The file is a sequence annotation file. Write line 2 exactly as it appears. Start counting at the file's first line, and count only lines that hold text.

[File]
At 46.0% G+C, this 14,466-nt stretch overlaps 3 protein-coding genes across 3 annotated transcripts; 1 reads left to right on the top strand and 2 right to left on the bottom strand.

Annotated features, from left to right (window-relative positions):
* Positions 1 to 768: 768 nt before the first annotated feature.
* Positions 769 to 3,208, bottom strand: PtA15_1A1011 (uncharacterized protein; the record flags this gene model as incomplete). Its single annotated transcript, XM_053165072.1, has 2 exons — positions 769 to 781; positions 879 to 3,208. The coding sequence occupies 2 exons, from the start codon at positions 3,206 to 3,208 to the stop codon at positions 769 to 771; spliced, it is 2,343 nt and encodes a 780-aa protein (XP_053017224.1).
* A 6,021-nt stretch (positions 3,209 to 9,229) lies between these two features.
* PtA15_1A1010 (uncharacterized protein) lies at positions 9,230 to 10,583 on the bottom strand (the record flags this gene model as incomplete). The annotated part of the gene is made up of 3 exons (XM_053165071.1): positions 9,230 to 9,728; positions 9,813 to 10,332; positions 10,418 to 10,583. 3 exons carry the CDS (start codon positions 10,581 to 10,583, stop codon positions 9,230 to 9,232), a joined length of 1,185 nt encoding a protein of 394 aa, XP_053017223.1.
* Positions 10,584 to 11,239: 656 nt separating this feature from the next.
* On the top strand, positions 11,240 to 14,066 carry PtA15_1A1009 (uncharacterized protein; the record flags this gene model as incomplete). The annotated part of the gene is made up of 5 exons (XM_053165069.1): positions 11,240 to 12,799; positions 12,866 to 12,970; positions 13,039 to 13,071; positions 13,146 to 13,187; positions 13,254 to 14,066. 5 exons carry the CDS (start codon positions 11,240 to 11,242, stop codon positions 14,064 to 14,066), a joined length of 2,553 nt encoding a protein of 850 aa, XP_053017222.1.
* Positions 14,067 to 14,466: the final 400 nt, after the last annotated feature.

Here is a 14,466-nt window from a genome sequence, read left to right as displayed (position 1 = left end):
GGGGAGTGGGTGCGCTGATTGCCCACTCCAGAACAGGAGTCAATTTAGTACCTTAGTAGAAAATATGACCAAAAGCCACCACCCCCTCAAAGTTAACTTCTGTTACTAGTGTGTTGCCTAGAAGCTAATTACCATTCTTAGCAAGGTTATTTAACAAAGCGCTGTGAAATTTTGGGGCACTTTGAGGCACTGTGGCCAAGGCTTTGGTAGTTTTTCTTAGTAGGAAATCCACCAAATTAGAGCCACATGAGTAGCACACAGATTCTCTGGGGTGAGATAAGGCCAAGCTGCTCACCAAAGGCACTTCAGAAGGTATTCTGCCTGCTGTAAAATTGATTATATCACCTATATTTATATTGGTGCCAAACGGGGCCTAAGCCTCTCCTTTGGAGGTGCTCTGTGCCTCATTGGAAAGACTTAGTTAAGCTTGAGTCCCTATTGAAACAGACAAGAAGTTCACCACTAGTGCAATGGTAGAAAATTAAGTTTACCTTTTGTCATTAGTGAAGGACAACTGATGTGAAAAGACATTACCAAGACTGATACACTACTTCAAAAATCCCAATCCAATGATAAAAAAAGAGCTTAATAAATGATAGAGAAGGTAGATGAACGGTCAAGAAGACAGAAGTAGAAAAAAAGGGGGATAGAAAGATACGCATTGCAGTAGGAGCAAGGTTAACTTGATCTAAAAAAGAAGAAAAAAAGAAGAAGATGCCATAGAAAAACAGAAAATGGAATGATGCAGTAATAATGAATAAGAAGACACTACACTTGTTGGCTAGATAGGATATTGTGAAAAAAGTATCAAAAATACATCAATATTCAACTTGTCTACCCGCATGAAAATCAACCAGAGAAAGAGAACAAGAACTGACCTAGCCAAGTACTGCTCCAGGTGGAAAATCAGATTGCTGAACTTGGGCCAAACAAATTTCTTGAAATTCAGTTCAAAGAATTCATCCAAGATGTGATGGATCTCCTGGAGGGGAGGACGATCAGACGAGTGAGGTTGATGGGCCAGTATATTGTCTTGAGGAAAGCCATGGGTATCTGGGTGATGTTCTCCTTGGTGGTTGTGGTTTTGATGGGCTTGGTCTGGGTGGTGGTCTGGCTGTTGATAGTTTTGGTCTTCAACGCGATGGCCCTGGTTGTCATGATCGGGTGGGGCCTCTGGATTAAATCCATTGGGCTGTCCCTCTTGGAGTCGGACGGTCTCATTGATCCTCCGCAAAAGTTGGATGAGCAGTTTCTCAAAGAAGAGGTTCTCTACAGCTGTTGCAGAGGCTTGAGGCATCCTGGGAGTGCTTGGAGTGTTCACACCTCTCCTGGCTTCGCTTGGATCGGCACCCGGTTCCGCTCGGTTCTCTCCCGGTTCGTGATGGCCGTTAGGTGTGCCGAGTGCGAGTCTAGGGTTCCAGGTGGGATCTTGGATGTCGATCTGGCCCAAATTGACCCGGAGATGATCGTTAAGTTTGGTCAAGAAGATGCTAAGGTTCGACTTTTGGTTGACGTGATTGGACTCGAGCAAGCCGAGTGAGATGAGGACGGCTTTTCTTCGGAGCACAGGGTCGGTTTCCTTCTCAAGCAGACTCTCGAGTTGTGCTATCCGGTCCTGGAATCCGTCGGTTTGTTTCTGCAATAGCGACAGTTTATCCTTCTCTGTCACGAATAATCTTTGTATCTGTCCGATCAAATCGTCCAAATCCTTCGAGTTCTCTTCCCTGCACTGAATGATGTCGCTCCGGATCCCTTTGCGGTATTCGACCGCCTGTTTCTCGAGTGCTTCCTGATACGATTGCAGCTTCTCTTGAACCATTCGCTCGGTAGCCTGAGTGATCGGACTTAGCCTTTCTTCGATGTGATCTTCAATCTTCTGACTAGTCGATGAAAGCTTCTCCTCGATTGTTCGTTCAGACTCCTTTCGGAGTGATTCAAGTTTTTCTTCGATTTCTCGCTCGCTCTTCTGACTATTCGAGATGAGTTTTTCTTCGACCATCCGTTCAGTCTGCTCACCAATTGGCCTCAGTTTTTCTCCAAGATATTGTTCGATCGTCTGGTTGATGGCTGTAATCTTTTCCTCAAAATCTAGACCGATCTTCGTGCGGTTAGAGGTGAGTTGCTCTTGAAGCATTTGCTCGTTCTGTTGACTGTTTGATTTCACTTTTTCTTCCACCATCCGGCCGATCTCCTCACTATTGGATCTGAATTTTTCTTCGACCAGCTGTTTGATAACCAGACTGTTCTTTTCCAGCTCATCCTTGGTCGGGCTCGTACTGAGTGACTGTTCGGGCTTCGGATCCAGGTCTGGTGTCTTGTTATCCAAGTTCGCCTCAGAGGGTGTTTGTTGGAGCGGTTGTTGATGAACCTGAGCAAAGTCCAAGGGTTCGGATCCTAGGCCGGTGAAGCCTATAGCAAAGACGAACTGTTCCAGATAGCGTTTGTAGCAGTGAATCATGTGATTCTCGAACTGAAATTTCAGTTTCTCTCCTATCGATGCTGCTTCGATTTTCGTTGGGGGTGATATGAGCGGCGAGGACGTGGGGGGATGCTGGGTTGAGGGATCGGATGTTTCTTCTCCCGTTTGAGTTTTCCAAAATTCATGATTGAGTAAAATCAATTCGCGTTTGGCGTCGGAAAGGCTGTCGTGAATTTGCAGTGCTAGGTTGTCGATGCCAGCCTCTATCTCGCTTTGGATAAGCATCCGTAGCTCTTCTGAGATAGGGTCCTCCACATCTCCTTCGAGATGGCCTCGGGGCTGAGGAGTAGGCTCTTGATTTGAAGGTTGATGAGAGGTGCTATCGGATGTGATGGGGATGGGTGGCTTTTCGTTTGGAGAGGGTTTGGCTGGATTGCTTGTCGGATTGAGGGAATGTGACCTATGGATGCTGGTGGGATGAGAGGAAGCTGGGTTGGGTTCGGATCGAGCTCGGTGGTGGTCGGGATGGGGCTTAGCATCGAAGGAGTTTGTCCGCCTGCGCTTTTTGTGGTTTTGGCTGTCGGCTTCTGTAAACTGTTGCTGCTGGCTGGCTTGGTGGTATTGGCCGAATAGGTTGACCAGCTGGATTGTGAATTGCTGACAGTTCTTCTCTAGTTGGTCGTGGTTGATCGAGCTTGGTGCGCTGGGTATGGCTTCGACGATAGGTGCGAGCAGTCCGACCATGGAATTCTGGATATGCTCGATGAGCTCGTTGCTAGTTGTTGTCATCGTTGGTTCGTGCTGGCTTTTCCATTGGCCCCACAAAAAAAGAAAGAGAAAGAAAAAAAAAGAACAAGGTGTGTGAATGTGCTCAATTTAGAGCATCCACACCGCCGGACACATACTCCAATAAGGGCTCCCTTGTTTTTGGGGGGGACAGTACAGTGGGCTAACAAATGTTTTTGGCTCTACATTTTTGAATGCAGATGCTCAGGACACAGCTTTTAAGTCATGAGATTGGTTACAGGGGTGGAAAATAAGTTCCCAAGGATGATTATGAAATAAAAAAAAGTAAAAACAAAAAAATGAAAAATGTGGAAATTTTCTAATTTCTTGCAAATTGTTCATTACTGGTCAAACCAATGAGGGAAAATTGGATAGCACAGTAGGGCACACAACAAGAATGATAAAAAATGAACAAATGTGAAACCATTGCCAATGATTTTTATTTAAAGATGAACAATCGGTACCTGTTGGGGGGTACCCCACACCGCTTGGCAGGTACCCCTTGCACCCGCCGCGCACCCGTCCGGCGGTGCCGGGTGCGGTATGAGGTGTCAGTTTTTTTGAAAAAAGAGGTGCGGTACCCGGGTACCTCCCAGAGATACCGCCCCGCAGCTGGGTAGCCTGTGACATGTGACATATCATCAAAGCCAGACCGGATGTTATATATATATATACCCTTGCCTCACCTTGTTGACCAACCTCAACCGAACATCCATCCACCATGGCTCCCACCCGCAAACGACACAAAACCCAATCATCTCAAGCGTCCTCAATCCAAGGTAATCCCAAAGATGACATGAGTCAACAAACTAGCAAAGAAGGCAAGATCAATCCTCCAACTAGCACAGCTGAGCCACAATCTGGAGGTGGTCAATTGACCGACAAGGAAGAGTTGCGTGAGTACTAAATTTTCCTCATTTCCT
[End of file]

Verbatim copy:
Annotated features, from left to right (window-relative positions):